The same difference is between Dura Ace and Claris, except neither of those come with an engine, so you might end up with a Claris that travels quicker than a Dura Ace

    Also a Claris groupset can be better optimised than a different groupset, it is also about the number of teeth on the cassette and chainrings. You can configure Claris to be faster on the flats and easier up hill than a more expensive groupset with less optimal cassette and chainrings. Higher groupsets are more about optimising power with more precise in-between gears but how many is too many? If you had a bike with 200 gears you would know that would be inefficient you would be changing gear all the time to try to get the best gear and we know you can have too few gears obviously but what is the optimal number of gears so you can get good power delivery but you aren't changing gear all the time? Also the environment you are riding, if you are riding on long simple roads then perhaps a large number of gears to optimise your power is ideal but if you are in a urban environment where you are constantly facing different gradients every 50 metres or so perhaps simplifying your gearing is actually beneficial. Higher end groupsets reduce weight and provide more in-between gears but they do so at much greater cost and much more critical engineering tolerances that can reduce reliability and durability. For me Claris is good engineering and definitely fit for purpose and provides a huge improvement on the tourney grade components below it which is mostly supplied with a much inferior freewheel which is very limited on top speed due to the 14T smallest cog. Also what if you combine a 8 speed cassette with the sharper tolerances of a Tiagra or Sora rear derailleur does that provide the most consistent gear changes under all conditions? Can you optimise your drivetrain for reliability with a mix and match approach?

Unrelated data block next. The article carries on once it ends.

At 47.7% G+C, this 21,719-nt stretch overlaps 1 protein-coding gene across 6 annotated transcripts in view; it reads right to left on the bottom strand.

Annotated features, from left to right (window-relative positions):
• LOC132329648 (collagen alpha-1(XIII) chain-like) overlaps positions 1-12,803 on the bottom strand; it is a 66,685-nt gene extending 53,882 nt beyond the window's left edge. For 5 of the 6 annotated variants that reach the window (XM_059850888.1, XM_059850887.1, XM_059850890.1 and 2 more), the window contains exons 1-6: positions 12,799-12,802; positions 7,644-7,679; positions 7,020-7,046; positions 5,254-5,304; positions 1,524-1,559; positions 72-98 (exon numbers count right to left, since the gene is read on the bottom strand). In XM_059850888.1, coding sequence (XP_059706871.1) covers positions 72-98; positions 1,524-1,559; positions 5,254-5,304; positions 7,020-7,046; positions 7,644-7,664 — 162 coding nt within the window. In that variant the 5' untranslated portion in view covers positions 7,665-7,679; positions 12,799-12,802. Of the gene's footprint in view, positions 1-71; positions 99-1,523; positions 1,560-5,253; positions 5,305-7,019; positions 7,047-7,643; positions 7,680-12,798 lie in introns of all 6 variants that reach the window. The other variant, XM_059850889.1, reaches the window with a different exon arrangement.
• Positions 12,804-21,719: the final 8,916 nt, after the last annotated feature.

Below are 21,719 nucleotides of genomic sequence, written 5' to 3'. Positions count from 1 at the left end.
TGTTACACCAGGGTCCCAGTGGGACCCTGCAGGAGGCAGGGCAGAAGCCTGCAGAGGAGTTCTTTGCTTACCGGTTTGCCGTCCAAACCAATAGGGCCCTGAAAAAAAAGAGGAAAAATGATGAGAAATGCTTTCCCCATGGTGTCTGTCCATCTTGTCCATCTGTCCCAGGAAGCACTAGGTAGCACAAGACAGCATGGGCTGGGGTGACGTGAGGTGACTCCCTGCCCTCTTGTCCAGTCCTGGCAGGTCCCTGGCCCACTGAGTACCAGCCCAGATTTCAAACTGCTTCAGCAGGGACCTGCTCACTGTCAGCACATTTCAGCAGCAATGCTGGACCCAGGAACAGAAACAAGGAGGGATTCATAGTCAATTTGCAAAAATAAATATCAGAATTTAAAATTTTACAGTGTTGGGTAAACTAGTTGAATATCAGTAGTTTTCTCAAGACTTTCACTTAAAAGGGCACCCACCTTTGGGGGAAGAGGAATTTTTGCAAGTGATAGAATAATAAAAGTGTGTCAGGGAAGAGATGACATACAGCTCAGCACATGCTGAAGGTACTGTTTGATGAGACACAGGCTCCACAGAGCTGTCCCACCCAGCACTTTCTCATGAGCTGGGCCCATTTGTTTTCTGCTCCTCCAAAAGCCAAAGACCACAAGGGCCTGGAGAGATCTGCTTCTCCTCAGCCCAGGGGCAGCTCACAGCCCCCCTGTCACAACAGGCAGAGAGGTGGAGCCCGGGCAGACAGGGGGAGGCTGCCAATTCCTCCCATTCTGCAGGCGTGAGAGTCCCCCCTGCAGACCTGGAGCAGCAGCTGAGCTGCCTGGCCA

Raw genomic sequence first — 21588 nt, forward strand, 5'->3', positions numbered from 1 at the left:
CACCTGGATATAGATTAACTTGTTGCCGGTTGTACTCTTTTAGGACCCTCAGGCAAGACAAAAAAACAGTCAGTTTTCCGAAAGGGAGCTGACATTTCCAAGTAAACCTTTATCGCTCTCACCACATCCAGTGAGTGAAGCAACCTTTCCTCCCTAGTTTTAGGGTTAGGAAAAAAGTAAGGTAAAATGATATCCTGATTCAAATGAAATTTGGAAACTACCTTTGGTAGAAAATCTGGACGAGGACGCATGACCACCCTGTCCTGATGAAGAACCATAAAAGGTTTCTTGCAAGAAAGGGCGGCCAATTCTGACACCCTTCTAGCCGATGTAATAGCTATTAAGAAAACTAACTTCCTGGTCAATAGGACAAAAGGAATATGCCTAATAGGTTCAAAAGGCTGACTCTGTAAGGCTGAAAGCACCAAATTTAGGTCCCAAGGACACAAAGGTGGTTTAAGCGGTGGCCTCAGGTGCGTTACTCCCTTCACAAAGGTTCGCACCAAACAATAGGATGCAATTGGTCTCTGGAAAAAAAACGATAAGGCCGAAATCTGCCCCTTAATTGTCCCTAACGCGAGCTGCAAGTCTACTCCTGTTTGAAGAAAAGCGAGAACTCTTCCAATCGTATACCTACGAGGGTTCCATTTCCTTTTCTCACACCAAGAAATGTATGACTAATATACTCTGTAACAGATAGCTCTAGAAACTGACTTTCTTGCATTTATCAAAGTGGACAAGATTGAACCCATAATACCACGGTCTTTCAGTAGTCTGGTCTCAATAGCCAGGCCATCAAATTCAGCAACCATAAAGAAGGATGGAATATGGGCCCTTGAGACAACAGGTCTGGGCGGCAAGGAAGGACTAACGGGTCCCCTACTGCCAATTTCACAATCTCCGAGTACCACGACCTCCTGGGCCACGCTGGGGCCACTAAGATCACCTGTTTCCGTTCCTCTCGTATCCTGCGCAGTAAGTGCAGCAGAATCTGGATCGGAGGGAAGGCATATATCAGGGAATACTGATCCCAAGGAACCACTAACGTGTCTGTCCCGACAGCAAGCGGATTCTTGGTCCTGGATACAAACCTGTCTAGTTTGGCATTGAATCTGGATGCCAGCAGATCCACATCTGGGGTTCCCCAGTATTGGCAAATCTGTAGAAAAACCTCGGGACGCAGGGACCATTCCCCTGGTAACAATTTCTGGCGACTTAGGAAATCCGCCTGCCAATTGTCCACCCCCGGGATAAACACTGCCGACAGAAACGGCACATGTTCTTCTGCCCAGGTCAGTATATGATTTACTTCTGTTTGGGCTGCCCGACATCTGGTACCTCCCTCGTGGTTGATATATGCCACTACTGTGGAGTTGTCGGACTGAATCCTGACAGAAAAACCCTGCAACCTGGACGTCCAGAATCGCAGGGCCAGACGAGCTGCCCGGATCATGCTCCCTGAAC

• imposter2.0imposter2.0 Posts: 11,003
    Same brand, but they are different products for different markets and pockets, I wouldn't necessarily say that the GT is better because it's more expensive.

    Why is the GT more expensive though?
  • ugo.santaluciaugo.santalucia Posts: 25,088
    Imposter wrote:
    Same brand, but they are different products for different markets and pockets, I wouldn't necessarily say that the GT is better because it's more expensive.

    Why is the GT more expensive though?


    Some of the extra cost is down to lighter and more performing materials, a bigger engine, longer production times etc...
    Some of the extra cost is down to the market, price is at the point the customer is prepared to pay.
    Most of the extra cost is down to low production numbers and therefore the all development of the car ends up costing a lot more per unit
  • StillGoingStillGoing Posts: 5,207
    philthy3 wrote: